In Constitutional law, the right of people to make personal decisions regarding intimate matters, under the common law the right of people to lead their lives in a manner that is reasonably secluded from public scrutiny, whether such scrutiny, comes from a neighbour’s prying eyes, an investigator's eavesdropping ears, or a news photographer's intrusive camera, and in statutory law, the right of people to be free from unwanted drug testing and electronic surveillance.
There are various aspects of privacy:-
Right to be let alone
In 1890 the United States jurists Samuel D. Warren and Louis Brandeis wrote "The Right to Privacy", an article in which they argued for the "right to be let alone", using that phrase as a definition of privacy. There is extensive commentary over the meaning of being "let alone", and among other ways, it has been interpreted to mean the right of a person to choose seclusion from the attention of others if they wish to do so, and the right to be immune from scrutiny or being observed in private settings, such as one's own home. Although this early vague legal concept did not describe privacy in a way that made it easy to design broad legal protections of privacy, it strengthened the notion of privacy rights for individuals and began a legacy of discussion on those rights.
In Olmstead v. United (1927), Supreme court justice, articulated General constructional right “ to be let alone”, “which he described as the most comprehensive and valued right of civilised people”.
The right of privacy protected by the Constitution gained a foothold in Griswold v. Connecticut (1965), in which supreme Court struck down a state forbidding married adults from using Birth control because the statute violated the sanctity of marital bedroom.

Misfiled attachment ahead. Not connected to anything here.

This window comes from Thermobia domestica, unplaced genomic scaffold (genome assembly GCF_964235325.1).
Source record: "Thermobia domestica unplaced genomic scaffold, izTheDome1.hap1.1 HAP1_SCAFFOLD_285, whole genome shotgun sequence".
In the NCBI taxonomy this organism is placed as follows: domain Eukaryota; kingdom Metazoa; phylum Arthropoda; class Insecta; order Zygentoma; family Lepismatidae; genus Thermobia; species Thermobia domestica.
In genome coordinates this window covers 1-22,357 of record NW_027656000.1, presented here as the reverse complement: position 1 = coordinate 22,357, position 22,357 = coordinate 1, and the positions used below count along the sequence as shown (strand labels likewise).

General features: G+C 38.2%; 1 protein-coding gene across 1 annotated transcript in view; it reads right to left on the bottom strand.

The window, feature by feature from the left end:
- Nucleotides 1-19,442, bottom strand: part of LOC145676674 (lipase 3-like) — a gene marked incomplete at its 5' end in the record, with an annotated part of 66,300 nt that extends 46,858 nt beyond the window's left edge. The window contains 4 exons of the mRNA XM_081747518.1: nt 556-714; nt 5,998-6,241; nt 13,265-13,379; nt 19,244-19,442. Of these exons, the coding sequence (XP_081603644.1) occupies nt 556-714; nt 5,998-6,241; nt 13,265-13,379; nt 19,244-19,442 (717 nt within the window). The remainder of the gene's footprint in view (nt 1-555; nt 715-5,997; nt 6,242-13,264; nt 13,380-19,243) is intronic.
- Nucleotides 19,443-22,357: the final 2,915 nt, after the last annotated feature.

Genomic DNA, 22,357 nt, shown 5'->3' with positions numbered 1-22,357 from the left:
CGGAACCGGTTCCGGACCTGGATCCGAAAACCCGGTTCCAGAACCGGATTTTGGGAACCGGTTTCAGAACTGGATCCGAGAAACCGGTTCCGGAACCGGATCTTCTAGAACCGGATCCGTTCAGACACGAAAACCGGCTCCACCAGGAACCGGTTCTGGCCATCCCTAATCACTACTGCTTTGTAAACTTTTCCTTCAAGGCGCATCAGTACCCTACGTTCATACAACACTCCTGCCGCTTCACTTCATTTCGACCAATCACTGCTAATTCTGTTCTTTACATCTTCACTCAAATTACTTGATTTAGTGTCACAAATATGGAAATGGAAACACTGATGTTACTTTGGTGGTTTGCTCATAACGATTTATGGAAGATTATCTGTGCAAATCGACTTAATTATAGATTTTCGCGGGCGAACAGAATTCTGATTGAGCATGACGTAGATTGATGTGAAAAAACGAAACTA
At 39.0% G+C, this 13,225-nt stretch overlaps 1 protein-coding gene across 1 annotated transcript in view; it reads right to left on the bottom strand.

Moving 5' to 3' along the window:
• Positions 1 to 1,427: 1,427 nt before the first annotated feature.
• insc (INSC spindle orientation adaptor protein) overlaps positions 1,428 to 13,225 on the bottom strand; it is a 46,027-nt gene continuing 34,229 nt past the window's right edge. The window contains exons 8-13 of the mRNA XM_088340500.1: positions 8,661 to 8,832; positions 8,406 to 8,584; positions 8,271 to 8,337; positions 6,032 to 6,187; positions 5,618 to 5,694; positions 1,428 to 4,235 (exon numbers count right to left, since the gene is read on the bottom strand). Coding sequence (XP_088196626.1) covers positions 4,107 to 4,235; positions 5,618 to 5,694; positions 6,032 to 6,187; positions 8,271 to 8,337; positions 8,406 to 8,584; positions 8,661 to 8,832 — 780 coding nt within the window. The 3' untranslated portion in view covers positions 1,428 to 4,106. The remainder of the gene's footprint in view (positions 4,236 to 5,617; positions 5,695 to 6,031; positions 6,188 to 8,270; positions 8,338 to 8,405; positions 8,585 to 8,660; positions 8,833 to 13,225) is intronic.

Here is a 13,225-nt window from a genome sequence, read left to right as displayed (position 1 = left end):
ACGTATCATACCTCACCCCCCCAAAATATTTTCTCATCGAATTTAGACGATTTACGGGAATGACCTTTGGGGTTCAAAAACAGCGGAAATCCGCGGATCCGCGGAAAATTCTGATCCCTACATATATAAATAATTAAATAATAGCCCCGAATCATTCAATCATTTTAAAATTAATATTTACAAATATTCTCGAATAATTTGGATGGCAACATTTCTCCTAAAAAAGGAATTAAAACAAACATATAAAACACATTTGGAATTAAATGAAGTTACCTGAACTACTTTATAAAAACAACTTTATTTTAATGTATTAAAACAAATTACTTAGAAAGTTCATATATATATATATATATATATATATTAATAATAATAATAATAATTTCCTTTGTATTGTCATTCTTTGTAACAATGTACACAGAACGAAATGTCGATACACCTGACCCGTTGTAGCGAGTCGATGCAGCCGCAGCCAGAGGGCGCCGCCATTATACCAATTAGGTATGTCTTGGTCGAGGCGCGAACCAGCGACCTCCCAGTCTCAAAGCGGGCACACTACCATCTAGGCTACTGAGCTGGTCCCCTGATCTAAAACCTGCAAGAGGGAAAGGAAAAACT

Protecting your privacy
By using computer technology, companies can legally collect information about consumers, including what they buy, what medications they take, what sites on the Internet they have visited, and what their credit history is. Computer software can organise this data and prepare it for sale
Personal data is also protected under article 21 of the Indian constitution which guarantees to every citizen, the right to privacy as a fundamental right. The supreme court has held in a number of cases that information about a person and the right to access that information by that person is also covered within the ambit of right to privacy
Relevant section for protection of privacy
# section 43A- Section 43A of the IT Act explicitly provides that whenever a corporate body possesses or deals with any sensitive personal data or information, and is negligent in maintaining a reasonable security to protect such data or information, which thereby causes wrongful loss or wrongful gain to any person, then such body corporate shall be liable to pay damages to the person(s) so affected.
#section 72A- Section 72A of the IT Act provides for a criminal penalty where in the course of performing a contract, a service provider discloses personal information without the data subject’s consent or in breach of a lawful contract and with the knowledge that he or she will cause or is likely to cause wrongful loss or gain.